By Laura Schwartzman
Capital News Service

ANNAPOLIS - Gov. Martin O'Malley signed an executive order Tuesday to close Rosewood Center, drawing mixed emotions over a plan to relocate all residents from the 120-year old facility for the developmentally disabled.

At an early afternoon press conference in front of the center's administration building, advocates for the disabled, former residents, family members and employees stood through a snow flurry to hear the final fate of Rosewood, a state-run home plagued in recent years by accusations of abuse, neglect and unsafe conditions.

Many applauded as O'Malley announced the center's closure, which will take place over the next 18 months. But not everyone was relieved.

Some families and Rosewood employees are now questioning their futures.

Most of the 156 residents will be offered home and community-based settings, which studies show are the most effective treatment for individuals with developmental disabilities, O'Malley said.

"No one will be left behind," said John Colmers, secretary of the Department of Health and Mental Hygiene.

But Mary Hom, 54, of Baltimore, is skeptical and nervous. Her profoundly retarded brother Richard Nilsson, 48, has been at Rosewood since 1990.

"He's not going to last a day in a group home," she said. "He needs a team to take care of him."

She praised Rosewood for providing "excellent care" through a team approach and worries that smaller facilities aren't properly equipped and staffed to care for him.

Advocacy groups for the disabled have denounced Rosewood and worked to close it down for years following the December 2000 death of a resident who was restrained at the time. The incident sparked federal and state investigations into the facility.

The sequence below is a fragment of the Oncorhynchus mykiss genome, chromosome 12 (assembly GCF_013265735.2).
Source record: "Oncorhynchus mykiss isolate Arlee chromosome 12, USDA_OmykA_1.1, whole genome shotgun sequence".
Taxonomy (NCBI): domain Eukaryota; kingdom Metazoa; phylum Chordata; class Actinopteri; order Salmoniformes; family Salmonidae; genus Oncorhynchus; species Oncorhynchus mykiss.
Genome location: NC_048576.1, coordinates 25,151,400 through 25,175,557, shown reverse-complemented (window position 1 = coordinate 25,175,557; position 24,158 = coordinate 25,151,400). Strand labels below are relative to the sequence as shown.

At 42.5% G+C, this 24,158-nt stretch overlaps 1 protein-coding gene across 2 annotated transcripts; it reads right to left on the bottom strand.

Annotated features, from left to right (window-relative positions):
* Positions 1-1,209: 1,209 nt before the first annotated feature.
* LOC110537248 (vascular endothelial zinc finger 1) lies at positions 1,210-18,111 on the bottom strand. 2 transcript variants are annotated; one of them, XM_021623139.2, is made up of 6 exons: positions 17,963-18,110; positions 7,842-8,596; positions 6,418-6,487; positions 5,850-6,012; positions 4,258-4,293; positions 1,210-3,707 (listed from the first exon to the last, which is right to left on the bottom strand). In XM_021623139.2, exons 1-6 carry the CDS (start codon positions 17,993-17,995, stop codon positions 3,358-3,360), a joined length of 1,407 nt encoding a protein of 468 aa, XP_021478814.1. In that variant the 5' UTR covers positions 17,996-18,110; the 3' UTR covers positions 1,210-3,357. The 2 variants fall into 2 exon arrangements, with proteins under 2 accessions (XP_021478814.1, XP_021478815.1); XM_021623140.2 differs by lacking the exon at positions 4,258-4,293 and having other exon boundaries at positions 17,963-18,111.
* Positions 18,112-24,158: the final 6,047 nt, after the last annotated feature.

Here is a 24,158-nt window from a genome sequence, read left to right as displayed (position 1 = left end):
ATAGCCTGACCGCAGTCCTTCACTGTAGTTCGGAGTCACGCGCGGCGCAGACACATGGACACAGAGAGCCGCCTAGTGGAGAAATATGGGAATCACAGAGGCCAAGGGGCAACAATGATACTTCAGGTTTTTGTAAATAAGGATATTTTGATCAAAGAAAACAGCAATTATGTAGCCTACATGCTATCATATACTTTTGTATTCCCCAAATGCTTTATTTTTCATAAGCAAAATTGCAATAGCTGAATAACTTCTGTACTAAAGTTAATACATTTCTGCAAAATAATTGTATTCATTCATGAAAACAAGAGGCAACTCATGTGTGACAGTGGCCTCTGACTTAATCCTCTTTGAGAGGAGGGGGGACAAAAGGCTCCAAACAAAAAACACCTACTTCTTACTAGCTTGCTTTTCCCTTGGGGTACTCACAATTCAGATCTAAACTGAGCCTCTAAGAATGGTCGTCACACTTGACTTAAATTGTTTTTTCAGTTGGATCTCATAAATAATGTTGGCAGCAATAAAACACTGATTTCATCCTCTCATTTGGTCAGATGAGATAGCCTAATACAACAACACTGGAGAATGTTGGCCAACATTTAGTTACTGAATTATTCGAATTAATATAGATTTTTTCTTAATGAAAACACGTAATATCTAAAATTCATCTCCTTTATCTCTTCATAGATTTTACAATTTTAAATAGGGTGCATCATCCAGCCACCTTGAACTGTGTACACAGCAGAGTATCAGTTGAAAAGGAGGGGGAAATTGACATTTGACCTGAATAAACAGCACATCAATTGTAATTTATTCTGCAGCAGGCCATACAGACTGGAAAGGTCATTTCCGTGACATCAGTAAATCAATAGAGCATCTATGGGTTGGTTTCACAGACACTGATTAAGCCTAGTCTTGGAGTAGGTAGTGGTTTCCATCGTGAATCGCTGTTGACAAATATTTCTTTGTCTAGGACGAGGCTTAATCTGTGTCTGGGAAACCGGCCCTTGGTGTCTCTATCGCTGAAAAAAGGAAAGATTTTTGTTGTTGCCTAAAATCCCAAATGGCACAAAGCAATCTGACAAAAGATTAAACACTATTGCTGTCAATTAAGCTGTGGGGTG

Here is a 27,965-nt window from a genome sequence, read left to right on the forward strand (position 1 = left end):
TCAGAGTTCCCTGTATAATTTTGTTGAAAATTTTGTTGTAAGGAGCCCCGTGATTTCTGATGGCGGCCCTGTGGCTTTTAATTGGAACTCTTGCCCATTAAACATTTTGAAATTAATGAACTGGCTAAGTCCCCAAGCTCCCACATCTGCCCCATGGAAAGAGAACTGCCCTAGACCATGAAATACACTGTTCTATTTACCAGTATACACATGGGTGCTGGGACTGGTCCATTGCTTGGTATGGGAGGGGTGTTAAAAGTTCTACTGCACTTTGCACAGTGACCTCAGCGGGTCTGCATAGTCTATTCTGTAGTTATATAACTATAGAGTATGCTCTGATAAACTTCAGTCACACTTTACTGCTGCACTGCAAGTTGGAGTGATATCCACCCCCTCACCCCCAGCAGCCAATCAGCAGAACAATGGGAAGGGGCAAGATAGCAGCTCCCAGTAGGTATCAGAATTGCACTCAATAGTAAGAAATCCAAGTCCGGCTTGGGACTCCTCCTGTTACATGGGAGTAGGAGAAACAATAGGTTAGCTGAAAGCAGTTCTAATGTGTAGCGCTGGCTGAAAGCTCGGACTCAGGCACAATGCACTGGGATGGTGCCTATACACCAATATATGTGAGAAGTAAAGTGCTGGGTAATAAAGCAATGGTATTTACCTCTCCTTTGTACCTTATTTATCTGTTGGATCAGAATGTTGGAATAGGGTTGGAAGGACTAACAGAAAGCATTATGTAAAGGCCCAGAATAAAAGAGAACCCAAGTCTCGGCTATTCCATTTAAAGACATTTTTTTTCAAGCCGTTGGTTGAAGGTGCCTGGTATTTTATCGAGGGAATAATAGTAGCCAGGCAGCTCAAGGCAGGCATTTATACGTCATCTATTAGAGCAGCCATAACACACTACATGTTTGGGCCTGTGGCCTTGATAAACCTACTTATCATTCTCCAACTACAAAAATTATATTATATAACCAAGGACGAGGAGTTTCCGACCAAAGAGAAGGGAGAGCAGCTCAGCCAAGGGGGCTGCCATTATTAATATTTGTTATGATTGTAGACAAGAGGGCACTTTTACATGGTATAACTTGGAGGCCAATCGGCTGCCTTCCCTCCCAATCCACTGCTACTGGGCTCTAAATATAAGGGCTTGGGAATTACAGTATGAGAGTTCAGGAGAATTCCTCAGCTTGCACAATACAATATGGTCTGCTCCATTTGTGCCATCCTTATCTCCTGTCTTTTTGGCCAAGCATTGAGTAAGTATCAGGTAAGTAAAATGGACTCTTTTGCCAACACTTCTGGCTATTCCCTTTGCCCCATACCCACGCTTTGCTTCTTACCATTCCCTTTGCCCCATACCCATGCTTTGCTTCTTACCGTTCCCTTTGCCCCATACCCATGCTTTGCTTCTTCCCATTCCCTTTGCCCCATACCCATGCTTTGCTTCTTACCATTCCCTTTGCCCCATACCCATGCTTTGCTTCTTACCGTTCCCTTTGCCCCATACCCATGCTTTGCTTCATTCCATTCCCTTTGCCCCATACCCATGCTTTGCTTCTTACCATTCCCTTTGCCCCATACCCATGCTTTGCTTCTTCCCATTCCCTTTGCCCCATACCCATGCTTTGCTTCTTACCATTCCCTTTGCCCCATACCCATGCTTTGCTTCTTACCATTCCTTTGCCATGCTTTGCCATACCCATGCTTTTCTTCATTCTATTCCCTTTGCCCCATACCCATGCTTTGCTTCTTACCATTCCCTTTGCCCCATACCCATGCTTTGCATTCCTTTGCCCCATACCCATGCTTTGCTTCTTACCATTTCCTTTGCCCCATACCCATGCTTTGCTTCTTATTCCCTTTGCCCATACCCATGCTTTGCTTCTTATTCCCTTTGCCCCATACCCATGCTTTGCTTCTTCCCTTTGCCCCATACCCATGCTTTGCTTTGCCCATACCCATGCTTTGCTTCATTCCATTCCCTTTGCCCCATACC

A 2001 federal survey found improper use of seclusion, restraints and sedation. A Maryland Office of Health Care Quality survey in 2006 found staff had failed to protect residents from harm, including injuries resulting from fights.

A ban on admissions to Rosewood was imposed in January 2007.

Anna Burkett, 54, of Annapolis, lived at Rosewood for more than three years. She described seeing residents "punished for no reason" and being forced to "scrub the floor on hands and knees."

Advocacy groups for the disabled hailed Rosewood's closure as a civil rights victory, part of a larger push to integrate more disabled individuals into their communities.

"This is a historic day for us," said Rachel London, an attorney for the Maryland Disability Law Center. The center, established by federal and state law, called for Rosewood's closure in a 2007 report which decried the facility's unsanitary conditions and inability to care for residents humanely.

But Diana Lyles, vice president of AFSCME Local 422, which represents Rosewood employees, said staff provide "outstanding care" to residents.

"We love them like they're our own family," she said, adding that many employees are saddened by the news. O'Malley said the state will help place employees at other institutions or agencies.

Pam Matheson, whose adopted son Matthew Matheson, 37, was institutionalized at Rosewood as a child, agreed that the facility has many caring staff. But Matheson welcomed the center's closing, citing physical and emotional cruelty she witnessed during her son's stay.

"There are wonderful workers at Rosewood who really care for people, and there are satisfied, loving parents," she said. "But it's not a good thing for anyone to have to live in an institution."